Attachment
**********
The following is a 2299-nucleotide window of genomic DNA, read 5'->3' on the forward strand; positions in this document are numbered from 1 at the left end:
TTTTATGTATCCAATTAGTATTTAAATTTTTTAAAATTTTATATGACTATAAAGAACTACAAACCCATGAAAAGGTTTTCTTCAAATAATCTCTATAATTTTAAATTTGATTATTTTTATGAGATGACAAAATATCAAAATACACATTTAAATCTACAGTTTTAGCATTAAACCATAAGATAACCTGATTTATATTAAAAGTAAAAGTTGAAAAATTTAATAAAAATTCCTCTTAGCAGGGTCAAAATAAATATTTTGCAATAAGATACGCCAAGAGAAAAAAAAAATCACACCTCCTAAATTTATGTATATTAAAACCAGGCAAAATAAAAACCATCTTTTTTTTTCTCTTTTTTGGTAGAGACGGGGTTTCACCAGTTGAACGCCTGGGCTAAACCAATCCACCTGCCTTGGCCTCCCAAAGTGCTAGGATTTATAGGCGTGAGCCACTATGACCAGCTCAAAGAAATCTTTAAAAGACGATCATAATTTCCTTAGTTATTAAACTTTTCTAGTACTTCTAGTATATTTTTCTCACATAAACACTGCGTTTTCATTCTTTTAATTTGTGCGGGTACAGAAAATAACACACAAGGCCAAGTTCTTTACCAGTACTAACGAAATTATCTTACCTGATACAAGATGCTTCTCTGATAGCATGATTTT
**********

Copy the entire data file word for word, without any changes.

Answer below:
The following is a 2299-nucleotide window of genomic DNA, read 5'->3' on the forward strand; positions in this document are numbered from 1 at the left end:
TTTTATGTATCCAATTAGTATTTAAATTTTTTAAAATTTTATATGACTATAAAGAACTACAAACCCATGAAAAGGTTTTCTTCAAATAATCTCTATAATTTTAAATTTGATTATTTTTATGAGATGACAAAATATCAAAATACACATTTAAATCTACAGTTTTAGCATTAAACCATAAGATAACCTGATTTATATTAAAAGTAAAAGTTGAAAAATTTAATAAAAATTCCTCTTAGCAGGGTCAAAATAAATATTTTGCAATAAGATACGCCAAGAGAAAAAAAAAATCACACCTCCTAAATTTATGTATATTAAAACCAGGCAAAATAAAAACCATCTTTTTTTTTCTCTTTTTTGGTAGAGACGGGGTTTCACCAGTTGAACGCCTGGGCTAAACCAATCCACCTGCCTTGGCCTCCCAAAGTGCTAGGATTTATAGGCGTGAGCCACTATGACCAGCTCAAAGAAATCTTTAAAAGACGATCATAATTTCCTTAGTTATTAAACTTTTCTAGTACTTCTAGTATATTTTTCTCACATAAACACTGCGTTTTCATTCTTTTAATTTGTGCGGGTACAGAAAATAACACACAAGGCCAAGTTCTTTACCAGTACTAACGAAATTATCTTACCTGATACAAGATGCTTCTCTGATAGCATGATTTT